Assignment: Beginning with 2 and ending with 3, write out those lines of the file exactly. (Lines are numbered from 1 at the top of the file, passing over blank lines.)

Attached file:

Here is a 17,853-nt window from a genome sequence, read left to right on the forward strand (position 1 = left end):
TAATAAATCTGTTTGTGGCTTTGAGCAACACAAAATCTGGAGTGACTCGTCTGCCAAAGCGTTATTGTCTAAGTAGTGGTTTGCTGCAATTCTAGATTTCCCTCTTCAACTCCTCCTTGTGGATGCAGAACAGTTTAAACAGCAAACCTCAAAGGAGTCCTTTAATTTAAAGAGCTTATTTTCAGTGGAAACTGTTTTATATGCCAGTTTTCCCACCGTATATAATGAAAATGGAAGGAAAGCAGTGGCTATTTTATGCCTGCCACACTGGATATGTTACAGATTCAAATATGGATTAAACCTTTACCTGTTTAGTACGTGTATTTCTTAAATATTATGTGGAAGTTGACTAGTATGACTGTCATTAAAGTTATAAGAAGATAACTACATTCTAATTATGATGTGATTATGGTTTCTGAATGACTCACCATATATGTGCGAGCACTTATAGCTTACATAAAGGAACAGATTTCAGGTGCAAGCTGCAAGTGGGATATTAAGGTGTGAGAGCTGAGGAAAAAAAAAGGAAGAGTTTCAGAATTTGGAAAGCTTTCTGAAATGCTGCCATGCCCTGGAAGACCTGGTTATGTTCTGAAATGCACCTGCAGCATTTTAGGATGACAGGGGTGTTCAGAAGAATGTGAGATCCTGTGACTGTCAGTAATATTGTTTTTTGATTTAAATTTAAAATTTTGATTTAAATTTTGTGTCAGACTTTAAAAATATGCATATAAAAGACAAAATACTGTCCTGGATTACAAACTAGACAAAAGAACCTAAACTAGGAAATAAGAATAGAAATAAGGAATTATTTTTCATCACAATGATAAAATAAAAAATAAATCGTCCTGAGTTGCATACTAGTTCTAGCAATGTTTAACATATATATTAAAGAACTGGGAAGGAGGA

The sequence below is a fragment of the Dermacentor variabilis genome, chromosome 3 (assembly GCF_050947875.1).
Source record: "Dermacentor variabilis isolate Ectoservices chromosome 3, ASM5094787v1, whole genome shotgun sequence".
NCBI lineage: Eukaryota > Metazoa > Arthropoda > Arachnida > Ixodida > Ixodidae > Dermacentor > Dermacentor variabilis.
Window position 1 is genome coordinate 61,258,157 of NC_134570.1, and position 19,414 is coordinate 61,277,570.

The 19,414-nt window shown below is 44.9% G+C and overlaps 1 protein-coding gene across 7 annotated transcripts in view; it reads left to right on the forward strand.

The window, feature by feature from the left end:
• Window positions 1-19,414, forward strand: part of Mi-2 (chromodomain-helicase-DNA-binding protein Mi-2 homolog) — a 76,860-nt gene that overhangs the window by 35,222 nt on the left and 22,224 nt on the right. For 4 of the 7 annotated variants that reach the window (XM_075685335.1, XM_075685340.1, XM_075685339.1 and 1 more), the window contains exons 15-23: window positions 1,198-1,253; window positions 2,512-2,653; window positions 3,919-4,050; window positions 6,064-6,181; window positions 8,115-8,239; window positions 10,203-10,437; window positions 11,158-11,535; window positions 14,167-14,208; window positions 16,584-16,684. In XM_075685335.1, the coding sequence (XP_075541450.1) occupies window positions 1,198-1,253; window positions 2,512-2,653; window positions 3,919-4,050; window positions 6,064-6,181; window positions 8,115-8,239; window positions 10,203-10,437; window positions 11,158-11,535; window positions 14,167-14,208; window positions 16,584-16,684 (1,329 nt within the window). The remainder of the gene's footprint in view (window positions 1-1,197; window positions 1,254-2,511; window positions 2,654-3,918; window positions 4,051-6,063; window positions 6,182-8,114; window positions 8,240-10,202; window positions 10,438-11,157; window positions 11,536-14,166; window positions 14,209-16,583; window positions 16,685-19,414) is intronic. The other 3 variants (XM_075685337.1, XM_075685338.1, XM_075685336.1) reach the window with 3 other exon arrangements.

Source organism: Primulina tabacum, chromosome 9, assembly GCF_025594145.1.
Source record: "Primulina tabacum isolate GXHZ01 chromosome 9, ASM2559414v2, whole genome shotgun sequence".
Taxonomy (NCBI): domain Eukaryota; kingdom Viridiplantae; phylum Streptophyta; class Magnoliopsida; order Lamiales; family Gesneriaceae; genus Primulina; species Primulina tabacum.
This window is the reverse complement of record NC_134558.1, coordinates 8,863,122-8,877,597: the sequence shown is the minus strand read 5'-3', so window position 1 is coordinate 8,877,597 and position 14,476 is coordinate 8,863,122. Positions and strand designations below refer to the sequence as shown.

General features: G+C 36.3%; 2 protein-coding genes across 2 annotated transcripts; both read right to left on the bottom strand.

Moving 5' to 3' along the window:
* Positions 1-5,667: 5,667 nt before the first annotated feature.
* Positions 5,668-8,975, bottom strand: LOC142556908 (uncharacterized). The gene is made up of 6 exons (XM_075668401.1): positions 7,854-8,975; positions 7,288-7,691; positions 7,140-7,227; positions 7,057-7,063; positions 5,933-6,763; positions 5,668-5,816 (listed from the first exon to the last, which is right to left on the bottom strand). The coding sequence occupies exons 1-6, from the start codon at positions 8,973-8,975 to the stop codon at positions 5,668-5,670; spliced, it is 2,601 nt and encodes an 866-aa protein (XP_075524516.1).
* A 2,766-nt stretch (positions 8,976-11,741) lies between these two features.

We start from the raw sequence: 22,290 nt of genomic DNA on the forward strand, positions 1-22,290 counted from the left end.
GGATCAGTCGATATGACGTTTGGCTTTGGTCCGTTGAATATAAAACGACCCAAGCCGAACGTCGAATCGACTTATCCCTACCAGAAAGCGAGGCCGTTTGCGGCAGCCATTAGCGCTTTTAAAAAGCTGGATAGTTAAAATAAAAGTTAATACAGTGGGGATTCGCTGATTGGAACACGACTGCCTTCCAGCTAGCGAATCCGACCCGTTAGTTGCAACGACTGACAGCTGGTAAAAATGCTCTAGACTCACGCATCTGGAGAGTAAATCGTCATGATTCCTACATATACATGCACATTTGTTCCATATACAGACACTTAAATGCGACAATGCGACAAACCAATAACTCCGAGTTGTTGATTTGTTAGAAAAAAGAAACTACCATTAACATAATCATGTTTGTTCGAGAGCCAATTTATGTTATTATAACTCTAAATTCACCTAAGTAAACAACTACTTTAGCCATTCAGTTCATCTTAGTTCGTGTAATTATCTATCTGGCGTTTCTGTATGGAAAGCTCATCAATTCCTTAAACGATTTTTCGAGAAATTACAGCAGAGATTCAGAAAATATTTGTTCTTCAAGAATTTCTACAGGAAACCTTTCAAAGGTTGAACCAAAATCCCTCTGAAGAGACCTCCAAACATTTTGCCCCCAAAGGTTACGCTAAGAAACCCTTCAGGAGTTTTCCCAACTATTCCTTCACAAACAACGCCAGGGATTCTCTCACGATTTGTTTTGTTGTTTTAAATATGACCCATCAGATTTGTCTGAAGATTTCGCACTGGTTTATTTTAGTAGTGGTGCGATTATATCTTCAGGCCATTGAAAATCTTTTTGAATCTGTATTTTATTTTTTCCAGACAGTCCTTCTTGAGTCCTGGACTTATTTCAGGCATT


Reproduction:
TAATAAATCTGTTTGTGGCTTTGAGCAACACAAAATCTGGAGTGACTCGTCTGCCAAAGCGTTATTGTCTAAGTAGTGGTTTGCTGCAATTCTAGATTTCCCTCTTCAACTCCTCCTTGTGGATGCAGAACAGTTTAAACAGCAAACCTCAAAGGAGTCCTTTAATTTAAAGAGCTTATTTTCAGTGGAAACTGTTTTATATGCCAGTTTTCCCACCGTATATAATGAAAATGGAAGGAAAGCAGTGGCTATTTTATGCCTGCCACACTGGATATGTTACAGATTCAAATATGGATTAAACCTTTACCTGTTTAGTACGTGTATTTCTTAAATATTATGTGGAAGTTGACTAGTATGACTGTCATTAAAGTTATAAGAAGATAACTACATTCTAATTATGATGTGATTATGGTTTCTGAATGACTCACCATATATGTGCGAGCACTTATAGCTTACATAAAGGAACAGATTTCAGGTGCAAGCTGCAAGTGGGATATTAAGGTGTGAGAGCTGAGGAAAAAAAAAGGAAGAGTTTCAGAATTTGGAAAGCTTTCTGAAATGCTGCCATGCCCTGGAAGACCTGGTTATGTTCTGAAATGCACCTGCAGCATTTTAGGATGACAGGGGTGTTCAGAAGAATGTGAGATCCTGTGACTGTCAGTAATATTGTTTTTTGATTTAAATTTAAAATTTTGATTTAAATTTTGTGTCAGACTTTAAAAATATGCATATAAAAGACAAAATACTGTCCTGGATTACAAACTAGACAAAAGAACCTAAACTAGGAAATAAGAATAGAAATAAGGAATTATTTTTCATCACAATGATAAAATAAAAAATAAATCGTCCTGAGTTGCATACTAGTTCTAGCAATGTTTAACATATATATTAAAGAACTGGGAAGGAGGA

The sequence below is a fragment of the Dermacentor variabilis genome, chromosome 3 (assembly GCF_050947875.1).